Reading the Writing World

I love my career as a writer. There is so much more to it than just sitting down somewhere and writing a poem, a story, a song. There’s a world of research behind the actual creative bits. Some of it is heavy, but a lot of it is joyous. Right now? I’m listening to some very ‘non-famous’ singers, for what their songs tell me about my own. Also, reading mid-20th century history. Also, watching true crime videos. Also, studying screen adaptations of various books. And pursuing a couple other lines of inquiry that I’ll keep quiet until they yield creative fruit. If ever they do.

And then there’s the world of research into how Arts Industry functions – this year has been a rich opportunity to learn more about how various international jurisdictions handle various kinds of rights.

I’ve met some brilliant people, through whom I’ve caught tantalizing glimpses of the views ahead. It’s a lot of work, and I am so grateful for the mentors, sponsors and teachers who support this work. For instance, Book Publishers Association of Alberta & Stonehouse Publishing sent me to Frankfurt to attend the world’s largest Book Fair.

In this, Canada’s year as ‘Guest of Honour’ at Frankfurt, it was clear how simultaneously big and small we are as a nation with a distinct and distinctly Plural culture.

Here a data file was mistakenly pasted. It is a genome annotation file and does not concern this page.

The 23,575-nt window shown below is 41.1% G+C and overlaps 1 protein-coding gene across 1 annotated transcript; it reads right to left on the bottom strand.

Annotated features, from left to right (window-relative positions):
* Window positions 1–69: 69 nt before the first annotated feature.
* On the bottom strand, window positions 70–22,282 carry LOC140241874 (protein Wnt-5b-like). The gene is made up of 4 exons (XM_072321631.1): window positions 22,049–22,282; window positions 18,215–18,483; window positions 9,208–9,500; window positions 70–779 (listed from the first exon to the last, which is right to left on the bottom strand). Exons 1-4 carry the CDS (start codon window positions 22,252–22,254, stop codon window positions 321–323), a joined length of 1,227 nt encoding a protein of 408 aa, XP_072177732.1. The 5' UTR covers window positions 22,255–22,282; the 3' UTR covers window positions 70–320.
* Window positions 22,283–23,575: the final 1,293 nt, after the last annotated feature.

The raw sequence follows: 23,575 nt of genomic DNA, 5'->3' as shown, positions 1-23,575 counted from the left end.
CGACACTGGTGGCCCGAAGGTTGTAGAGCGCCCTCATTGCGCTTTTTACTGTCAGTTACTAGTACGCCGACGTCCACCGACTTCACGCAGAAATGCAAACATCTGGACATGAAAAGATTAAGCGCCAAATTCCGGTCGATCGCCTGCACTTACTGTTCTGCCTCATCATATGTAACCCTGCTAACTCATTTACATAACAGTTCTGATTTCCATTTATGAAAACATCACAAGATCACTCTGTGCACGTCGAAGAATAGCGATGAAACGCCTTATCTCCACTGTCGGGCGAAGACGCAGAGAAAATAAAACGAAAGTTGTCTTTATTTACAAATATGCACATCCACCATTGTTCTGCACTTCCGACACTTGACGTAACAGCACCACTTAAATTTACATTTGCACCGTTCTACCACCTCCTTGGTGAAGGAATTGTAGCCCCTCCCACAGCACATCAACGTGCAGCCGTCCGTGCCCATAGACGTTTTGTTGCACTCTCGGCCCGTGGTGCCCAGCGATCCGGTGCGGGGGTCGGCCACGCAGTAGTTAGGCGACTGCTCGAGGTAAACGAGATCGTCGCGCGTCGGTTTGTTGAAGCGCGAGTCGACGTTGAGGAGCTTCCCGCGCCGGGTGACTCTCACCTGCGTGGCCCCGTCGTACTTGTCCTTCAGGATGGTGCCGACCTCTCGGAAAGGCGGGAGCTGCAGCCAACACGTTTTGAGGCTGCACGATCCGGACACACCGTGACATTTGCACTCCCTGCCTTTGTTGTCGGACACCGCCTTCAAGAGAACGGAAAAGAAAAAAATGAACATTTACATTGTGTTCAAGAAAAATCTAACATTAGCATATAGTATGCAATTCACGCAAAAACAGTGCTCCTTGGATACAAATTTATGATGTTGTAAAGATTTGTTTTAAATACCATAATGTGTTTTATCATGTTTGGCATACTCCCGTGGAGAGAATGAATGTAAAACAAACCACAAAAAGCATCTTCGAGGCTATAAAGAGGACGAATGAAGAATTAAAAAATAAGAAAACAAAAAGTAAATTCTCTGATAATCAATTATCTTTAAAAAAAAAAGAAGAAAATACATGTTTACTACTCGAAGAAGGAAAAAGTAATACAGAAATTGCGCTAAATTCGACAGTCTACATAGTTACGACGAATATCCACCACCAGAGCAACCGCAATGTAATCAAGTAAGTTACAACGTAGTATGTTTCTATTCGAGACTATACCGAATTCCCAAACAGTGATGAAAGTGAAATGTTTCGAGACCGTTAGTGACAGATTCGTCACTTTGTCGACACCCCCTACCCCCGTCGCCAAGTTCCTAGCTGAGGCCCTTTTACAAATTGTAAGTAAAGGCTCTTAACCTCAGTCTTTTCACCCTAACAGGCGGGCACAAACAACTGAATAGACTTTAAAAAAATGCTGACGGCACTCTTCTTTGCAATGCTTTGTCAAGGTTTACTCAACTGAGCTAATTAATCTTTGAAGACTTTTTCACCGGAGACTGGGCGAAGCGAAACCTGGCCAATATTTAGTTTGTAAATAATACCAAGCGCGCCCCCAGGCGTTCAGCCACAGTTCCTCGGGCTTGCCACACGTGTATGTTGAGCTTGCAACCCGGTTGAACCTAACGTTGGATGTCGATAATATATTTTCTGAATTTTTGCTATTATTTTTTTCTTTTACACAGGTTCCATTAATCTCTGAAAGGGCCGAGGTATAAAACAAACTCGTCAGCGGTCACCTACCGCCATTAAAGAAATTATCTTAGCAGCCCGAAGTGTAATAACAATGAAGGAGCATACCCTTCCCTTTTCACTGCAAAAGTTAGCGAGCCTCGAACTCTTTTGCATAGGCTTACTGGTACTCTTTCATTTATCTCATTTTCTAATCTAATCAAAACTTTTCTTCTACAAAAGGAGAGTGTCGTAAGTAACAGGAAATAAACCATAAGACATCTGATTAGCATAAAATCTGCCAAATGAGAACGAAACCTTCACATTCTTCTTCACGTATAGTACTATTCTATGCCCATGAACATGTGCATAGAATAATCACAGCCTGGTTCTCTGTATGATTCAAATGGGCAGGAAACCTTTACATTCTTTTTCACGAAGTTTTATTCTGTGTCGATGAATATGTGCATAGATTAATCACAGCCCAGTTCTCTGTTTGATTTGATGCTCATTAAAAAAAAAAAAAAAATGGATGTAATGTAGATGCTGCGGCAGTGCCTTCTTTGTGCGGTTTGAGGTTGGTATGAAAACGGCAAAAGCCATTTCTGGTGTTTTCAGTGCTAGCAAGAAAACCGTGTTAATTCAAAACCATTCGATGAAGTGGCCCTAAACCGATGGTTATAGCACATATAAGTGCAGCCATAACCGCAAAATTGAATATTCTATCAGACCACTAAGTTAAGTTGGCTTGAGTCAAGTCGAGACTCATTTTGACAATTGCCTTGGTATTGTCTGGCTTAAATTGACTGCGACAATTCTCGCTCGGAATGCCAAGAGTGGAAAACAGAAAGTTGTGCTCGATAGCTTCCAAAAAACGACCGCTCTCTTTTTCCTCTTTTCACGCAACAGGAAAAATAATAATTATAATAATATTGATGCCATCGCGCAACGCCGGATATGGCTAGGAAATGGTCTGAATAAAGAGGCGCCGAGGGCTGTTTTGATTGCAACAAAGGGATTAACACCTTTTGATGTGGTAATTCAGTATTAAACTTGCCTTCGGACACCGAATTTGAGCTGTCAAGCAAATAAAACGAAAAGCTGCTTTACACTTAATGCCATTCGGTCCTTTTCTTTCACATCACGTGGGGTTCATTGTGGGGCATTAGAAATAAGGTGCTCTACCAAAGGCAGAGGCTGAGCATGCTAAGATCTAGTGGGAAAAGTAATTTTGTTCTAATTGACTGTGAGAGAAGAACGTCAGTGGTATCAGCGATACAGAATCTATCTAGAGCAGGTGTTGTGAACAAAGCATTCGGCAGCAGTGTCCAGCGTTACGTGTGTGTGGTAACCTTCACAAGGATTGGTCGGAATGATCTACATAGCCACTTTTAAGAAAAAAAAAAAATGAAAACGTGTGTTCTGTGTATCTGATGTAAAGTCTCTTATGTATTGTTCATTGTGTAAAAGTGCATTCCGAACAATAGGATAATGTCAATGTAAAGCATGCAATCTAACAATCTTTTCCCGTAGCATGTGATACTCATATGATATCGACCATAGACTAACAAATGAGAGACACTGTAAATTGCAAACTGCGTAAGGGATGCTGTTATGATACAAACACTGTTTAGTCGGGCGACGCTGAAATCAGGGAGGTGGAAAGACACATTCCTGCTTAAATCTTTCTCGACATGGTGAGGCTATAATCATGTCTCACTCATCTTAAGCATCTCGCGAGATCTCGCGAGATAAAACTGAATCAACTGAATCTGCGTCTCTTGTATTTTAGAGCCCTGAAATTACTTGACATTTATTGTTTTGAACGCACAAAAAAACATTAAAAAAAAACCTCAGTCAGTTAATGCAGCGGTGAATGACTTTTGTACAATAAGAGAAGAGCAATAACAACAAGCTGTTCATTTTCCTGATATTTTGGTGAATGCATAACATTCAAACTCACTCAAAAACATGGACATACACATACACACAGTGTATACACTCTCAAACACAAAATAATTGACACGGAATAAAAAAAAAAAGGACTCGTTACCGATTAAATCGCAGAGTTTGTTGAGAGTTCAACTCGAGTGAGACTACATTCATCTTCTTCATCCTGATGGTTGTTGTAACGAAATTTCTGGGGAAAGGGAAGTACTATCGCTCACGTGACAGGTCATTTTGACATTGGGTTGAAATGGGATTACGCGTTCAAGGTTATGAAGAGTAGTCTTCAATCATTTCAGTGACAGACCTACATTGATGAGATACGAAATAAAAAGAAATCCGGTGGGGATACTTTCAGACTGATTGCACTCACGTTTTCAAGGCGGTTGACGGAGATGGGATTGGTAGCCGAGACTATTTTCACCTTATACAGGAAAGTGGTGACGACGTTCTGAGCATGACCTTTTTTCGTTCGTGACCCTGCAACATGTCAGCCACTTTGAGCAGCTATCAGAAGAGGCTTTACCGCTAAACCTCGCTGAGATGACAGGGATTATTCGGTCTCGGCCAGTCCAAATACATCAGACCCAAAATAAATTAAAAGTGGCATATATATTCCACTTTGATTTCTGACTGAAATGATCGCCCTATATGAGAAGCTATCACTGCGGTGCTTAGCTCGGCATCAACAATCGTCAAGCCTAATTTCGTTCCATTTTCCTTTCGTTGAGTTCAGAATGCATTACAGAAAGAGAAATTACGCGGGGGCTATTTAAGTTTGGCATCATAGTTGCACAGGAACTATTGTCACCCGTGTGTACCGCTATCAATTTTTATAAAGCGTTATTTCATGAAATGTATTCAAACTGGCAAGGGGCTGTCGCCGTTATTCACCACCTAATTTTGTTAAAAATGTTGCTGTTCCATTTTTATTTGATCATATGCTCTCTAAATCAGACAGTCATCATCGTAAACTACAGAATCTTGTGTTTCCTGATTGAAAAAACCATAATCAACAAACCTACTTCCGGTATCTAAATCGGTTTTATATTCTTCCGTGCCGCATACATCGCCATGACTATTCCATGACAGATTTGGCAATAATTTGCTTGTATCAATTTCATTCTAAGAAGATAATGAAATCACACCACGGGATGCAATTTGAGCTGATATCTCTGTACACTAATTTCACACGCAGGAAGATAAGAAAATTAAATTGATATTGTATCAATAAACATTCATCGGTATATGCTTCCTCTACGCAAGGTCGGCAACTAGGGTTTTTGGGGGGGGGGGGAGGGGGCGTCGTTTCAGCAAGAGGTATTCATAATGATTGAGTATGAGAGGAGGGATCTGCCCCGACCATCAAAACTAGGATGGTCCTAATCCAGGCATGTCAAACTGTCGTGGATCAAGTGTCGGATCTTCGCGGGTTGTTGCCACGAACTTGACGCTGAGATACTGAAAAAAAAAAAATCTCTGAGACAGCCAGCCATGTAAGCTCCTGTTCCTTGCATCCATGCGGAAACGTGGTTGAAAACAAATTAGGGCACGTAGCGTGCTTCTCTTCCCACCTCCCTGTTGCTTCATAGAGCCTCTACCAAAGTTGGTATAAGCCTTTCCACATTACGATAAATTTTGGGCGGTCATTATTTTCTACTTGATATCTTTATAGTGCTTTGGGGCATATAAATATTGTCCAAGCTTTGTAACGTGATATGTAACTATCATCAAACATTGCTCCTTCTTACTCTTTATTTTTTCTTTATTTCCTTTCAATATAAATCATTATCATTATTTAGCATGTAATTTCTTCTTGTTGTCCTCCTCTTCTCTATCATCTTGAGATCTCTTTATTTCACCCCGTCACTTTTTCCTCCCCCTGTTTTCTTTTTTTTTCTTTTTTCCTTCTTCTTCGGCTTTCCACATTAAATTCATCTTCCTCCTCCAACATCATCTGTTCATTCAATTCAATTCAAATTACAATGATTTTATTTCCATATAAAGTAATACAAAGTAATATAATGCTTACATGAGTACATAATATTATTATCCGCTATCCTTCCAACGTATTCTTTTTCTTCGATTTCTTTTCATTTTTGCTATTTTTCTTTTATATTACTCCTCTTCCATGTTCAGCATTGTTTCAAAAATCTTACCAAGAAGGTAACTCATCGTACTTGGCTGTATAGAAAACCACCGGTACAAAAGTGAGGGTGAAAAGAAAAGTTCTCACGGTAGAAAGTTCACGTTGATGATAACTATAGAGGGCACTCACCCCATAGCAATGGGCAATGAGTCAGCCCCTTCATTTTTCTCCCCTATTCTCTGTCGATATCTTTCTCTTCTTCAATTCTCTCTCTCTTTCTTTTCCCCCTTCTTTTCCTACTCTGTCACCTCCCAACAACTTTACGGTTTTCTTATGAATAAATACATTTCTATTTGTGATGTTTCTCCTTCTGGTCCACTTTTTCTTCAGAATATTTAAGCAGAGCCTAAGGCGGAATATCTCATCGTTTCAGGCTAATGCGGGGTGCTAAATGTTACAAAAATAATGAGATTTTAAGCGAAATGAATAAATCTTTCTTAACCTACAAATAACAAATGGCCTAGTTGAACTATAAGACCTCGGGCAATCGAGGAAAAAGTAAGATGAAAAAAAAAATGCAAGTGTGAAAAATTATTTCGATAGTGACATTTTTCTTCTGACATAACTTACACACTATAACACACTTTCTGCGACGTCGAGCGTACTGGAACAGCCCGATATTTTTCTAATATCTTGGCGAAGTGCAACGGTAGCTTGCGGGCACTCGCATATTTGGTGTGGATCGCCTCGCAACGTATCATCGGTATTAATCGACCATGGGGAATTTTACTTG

Our literary culture is full of individualism and quirkiness, true; but we’re also a community, forged around advocacy organizations like The Writers Union of Canada – TWUC maintains a trove of resources for writers, and fights, along with Access Copyright, the Public Lending Right and CAA, for better deals for writers. I’m thankful for the ways they support members, and help us see our individual situations as part of a creative industry. They’ve done a lot of legwork to compile really useful resources for navigating a complex career in a fast-changing industry.

Still, a lot of this learning is ‘out of pocket’ ‘on spec’ and potentially tangential, but I love that too. On Wednesday, I’m off to The Philippines! Virtually, that is – to find out how, in a globalized marketplace, they’re tackling challenges with getting homegrown Philippine lit into remote (particularly Indigenous and remote), communities. Sound like familiar issues, Canada? I am keen to find out.

Today’s image is of a Bohol Tarsier, tiny in the leaves, posted by giulianabencovich on the mighty Pixabay.com

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